Strengthening 'our community and our nation'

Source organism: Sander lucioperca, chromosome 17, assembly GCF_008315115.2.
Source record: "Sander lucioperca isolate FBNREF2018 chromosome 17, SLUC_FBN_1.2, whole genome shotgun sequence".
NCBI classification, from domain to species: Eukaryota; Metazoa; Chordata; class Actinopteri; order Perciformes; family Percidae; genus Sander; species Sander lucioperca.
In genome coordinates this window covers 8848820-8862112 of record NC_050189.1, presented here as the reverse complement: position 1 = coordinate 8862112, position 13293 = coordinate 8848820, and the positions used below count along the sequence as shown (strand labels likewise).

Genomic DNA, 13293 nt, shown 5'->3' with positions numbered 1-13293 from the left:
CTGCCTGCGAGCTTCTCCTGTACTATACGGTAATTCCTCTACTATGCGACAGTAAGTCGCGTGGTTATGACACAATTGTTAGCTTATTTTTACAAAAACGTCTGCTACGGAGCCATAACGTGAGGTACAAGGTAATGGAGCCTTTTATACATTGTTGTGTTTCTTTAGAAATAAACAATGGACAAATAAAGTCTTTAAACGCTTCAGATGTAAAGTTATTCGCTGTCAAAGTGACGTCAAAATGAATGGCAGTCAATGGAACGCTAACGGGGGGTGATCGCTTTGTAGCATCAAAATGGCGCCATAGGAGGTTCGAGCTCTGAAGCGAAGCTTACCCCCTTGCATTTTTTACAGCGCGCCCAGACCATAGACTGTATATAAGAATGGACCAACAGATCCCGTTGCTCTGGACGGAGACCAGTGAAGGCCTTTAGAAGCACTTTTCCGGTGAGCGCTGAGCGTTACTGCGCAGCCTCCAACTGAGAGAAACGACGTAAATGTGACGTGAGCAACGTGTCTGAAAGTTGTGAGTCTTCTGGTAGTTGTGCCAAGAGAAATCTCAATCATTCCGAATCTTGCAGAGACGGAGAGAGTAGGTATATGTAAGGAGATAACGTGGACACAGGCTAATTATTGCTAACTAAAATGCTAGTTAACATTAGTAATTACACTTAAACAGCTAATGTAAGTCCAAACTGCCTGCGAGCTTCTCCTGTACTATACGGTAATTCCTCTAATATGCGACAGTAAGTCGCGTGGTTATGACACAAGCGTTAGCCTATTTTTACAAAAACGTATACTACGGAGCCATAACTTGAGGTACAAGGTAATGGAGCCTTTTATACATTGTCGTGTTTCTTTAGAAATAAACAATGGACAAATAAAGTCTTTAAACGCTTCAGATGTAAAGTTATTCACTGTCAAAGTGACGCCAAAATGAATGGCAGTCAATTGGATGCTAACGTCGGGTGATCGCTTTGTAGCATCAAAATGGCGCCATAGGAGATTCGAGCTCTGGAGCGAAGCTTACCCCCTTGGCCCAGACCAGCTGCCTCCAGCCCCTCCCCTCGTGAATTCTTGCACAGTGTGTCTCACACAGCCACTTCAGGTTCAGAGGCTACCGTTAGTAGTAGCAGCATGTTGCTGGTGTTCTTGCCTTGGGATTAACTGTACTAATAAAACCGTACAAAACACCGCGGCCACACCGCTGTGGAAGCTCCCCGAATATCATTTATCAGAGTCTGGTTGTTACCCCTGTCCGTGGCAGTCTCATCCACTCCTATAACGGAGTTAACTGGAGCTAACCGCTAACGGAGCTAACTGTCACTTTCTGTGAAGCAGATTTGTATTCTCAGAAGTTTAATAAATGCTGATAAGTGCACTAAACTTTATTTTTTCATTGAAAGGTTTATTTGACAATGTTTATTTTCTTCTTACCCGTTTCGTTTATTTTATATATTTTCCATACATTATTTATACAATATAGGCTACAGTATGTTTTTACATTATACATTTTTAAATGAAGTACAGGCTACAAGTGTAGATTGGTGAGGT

By Daishan Roach Contributing writer Spirits were high as a little over 150 people, old and young alike and including veterans and several members of South Pierce Fire and Rescue, gathered for the sixth National Day of Service in Eatonville on Sept. 12. The morning was bright without any clouds for coverage as the sun climbed up into the sky. After a prayer from pastor Dan Hoffman of Eatonville Baptist Church was offered, the nation's flag was posted by Boy Scous Troop 599 with help from George Gendron, a firefighter with South Pierce Fire since 1969. David Bacher, a local high school senior, played "Star Spangled BannerGÇ¥ on his trumpet without flaw, and a moment of silence was observed for the nation's heroes. Ronald Scott, a retired Army officer, shared some remarks recounting the events of 9-11. "There is already a young generation of our youth who have no recollection of those events,GÇ¥ said Scott. The purpose of the local observance was to draw communities together "to remember and honor those who gave their lives as a result of a cowardly, senseless and brutal act of violence perpetrated on innocent citizens of our nation,GÇ¥ he said. The day was also to pay tribute to those who serve in the military, police forces, fire departments and emergency personnel who all so often "give what President Lincoln called 'the last full measure of devotion,'GÇ¥ said Scott. Before the group of community members dispersed into work crews, Eatonville School District superintendent Krestin Behr encouraged everyone to sign up for a crew and to not forget the reason behind it. There were many opportunities to serve. Baseball dugouts, hand rails at the high school football grandstand, and school trash cans were cleaned up and received a fresh coat of paint. Many hands helped clean up and spread new bark at the Community Garden. Tall grass and other vegetation got trimmed back at the entrance of the Hamner Springs Development. New bark was spread at Eatonville Community Center, while another group tore down an old outbuilding. Elementary, middle school and high school grounds were cleaned up and weeded, as well as Millpond Park and the Bud Blancher trail. Humanitarian educational kits were assembled. And the curbs got a fresh coat of paint throughout town. The Methodist Church hosted everyone for a spaghetti lunch to thank them for their efforts. Church volunteers had to get creative with the food preparation, as the town was without electricity that morning due to a scheduled shutdown of the municipal electrical system for maintenance. So they brought in camp stoves and were able to use those to cook up the noodles and sauce to feed everyone. The food was delicious, the company enjoyable, and the drinking water nice and cold for the hot September day. "It would be easy," Scott said, "for us to forget the events of" Sept. 11, 2001, "to pursue our lives without giving further thought to what transpired. As we gather here today to render service, we have the opportunity to strengthen the fabric of our community and our nation as we honor our brothers and sisters who sacrificed all.GÇ¥ Next year's day of remembrance and service in Eatonville is scheduled for Sept. 10.


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